Leah Millis / Reuters

On September 22, 2001, 11 days after the worst terrorist attack on American soil, then–New York City Mayor Rudy Giuliani looked squarely into the Saturday Night Live camera and told a shaken nation, “We will not let our decisions be made out of fear.” Flanked by a somber phalanx of uniformed police officers and firefighters, Giuliani offered stirring and patriotic words: “We choose to live our lives in freedom.”

Paul Simon performed a searing rendition of “The Boxer,” his folkie ode to a battered fighter’s gritty resilience. It was a total tonal shift for television’s longest-running comedy show, in line with the total tonal shift taking place across the country at the time. And then, Lorne Michaels, SNL’s creator and showrunner, appeared and asked Giuliani a sober question: “Can we be funny?” With a Borscht Belt comic’s perfect deadpan timing, “America’s Mayor” replied, “Why start now?”—and in one small, quiet, moving way, life reverted to normal.

Fast-forward 18 years. On September 28, 2019, Giuliani again appeared in an SNL cold open—only this time impersonated by Kate McKinnon as a googly-eyed, unhinged henchman to Alec Baldwin’s Donald Trump. “You gotta relax,” McKinnon’s Rudy assured his nervous client in the thickest Brooklynese. “We got nothin’ to worry about. Nobody’s gonna find out about our illegal side dealings with the Ukraine. Or how we tried to cover up those side dealings. Or how we plan to cover up the cover-up.”

America now had permission not to laugh with Rudy, but at him.

To anyone who lived through the tumultuous 1980s-and-’90s era of New York City politics, Rudolph William Giuliani’s fall from grace seems beyond surreal. A man once seen as the personification of incorruptibility is the subject of a criminal and counterintelligence investigation by the same Manhattan federal prosecutor’s office he once headed. He’s also persona non grata at the Department of Justice, where he was once the No. 3 man in charge.

Giuliani was the Torquemada whose self-righteous pursuit of municipal corruption, the Mafia, and misconduct in the financial world propelled him into global prominence. He once ordered a Wall Street trader paraded out of his firm in handcuffs. In those days, he wouldn’t have been caught dead with—much less genially photographed with or taken payments from—characters such as Lev Parnas and Igor Fruman, the Giuliani associates who were arrested as they were about to leave the country, on charges of laundering foreign campaign contributions in the 2016 election.

Over the weekend, the Justice Department took the unusual step of issuing a statement saying that department officials would not have met with Giuliani to discuss a legal client of his in a bribery case if they had known that Parnas and Fruman were under investigation in New York. The statement could amount to a virtual blackball against Giuliani’s ability to represent clients before the department.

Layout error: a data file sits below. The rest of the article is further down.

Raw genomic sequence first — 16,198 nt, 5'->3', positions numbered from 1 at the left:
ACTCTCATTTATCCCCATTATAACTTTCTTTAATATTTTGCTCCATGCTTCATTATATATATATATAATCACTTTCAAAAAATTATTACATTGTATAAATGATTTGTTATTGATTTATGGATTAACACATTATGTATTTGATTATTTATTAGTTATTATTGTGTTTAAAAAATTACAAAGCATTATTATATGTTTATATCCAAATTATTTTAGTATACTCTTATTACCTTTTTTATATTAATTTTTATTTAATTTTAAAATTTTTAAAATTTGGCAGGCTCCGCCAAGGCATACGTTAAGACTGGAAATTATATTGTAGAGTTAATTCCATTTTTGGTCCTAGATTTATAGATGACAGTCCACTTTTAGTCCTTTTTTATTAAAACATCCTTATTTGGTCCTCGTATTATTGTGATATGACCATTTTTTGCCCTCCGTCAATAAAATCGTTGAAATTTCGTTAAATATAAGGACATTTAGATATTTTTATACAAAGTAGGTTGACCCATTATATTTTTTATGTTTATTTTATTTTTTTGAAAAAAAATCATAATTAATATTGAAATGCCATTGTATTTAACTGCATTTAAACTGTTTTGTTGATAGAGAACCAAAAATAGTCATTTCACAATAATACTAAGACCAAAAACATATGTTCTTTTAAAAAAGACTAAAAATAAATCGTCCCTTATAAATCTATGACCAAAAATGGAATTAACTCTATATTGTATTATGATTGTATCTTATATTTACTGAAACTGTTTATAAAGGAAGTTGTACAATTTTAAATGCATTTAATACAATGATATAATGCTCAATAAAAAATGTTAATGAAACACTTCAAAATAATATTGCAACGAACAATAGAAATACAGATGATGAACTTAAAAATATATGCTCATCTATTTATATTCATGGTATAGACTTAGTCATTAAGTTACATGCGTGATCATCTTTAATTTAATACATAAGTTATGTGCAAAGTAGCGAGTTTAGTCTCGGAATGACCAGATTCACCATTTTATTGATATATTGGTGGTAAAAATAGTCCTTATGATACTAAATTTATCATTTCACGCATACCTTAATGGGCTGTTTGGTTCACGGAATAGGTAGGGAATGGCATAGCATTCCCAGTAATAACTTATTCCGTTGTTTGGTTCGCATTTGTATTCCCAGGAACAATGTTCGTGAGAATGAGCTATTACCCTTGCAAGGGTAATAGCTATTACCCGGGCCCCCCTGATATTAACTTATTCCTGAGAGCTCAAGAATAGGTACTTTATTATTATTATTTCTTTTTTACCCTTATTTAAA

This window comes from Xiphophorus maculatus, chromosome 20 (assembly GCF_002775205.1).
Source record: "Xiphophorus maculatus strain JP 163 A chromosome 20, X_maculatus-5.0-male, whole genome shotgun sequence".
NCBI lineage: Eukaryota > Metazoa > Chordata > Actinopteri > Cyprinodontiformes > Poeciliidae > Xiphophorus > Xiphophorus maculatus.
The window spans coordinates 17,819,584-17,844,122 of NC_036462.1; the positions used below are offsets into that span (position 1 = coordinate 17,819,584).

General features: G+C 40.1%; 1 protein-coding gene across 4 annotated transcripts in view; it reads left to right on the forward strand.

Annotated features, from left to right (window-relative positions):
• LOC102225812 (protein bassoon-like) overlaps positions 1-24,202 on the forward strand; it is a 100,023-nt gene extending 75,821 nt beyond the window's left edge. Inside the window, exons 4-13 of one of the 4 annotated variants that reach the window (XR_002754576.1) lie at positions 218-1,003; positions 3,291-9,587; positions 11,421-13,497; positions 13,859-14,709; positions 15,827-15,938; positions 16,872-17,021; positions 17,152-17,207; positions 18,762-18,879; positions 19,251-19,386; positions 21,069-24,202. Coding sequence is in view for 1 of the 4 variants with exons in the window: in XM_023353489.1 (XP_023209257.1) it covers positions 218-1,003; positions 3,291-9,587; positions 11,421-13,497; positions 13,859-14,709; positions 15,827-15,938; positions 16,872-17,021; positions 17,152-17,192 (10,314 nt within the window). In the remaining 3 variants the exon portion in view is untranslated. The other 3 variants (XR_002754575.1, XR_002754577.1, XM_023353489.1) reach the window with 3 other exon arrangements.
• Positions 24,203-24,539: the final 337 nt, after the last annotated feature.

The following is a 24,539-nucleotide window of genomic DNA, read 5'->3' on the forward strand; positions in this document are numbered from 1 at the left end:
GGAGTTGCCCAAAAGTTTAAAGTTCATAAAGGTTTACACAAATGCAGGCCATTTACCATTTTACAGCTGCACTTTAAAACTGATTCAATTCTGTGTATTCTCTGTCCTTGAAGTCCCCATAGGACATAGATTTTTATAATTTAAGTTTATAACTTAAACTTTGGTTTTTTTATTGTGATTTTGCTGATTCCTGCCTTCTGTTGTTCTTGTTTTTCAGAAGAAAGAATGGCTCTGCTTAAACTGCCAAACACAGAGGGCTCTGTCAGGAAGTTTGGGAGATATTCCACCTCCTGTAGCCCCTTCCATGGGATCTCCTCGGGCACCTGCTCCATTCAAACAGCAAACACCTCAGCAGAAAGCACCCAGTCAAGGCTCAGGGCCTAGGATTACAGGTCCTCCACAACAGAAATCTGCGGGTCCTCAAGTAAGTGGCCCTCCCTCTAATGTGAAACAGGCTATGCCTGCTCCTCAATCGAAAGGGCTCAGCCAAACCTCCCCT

Of course, Giuliani is only the latest in a long line of once reputable public figures to be sullied by association with Trump, another larger-than-life character from New York’s outer boroughs. But the rosy glow that suffused him in the aftermath of 9/11 obscures a harsher reality: Both before and after the eight years of his mayoralty, Giuliani showed astonishing lapses in judgment and probity. And in the nearly 18 years since he left City Hall, he has worked “for what seemed like every rich bad guy and tinpot dictator who called,” as his onetime campaign press secretary Ken Frydman recently put it in a New York Times op-ed.

When he lost his first race for mayor to David Dinkins in 1989 and his supporters’ uncontrolled booing swept the room, Giuliani repeatedly screamed, “Shut up!”—afraid, he later said, that the display would be seen as racist. He publicly announced the end of his second marriage without so much as a heads-up to his long-suffering wife. He was, at least for a time, estranged from his only son and skipped his high-school graduation—apparently to make a paid speech the next morning. (They have since reconciled, partly with Trump’s help.) In October 2016, after the public learned of Trump’s Access Hollywood crudities, Giuliani was his most prominent defender, appearing on every Sunday-morning talk show on Trump’s behalf.

So it’s an understatement to note that the onetime crusading prosecutor’s halo has long since acquired plenty of tarnish. A man who once aspired to be Trump’s secretary of state has been roundly denounced by a raft of professional diplomats. He has become a figure of unremitting ridicule in McKinnon’s deft hands.

The precise nature of the inquiry into Giuliani by the U.S. Attorney’s office in Manhattan remains unclear, but published reports suggest it could involve a breach of foreign lobbying laws, campaign-finance violations, or some combination of both. Giuliani himself has acknowledged taking $500,000 from Parnas for legal and business advice, while insisting to Reuters that “beyond any doubt, the source of the money is not any questionable source.”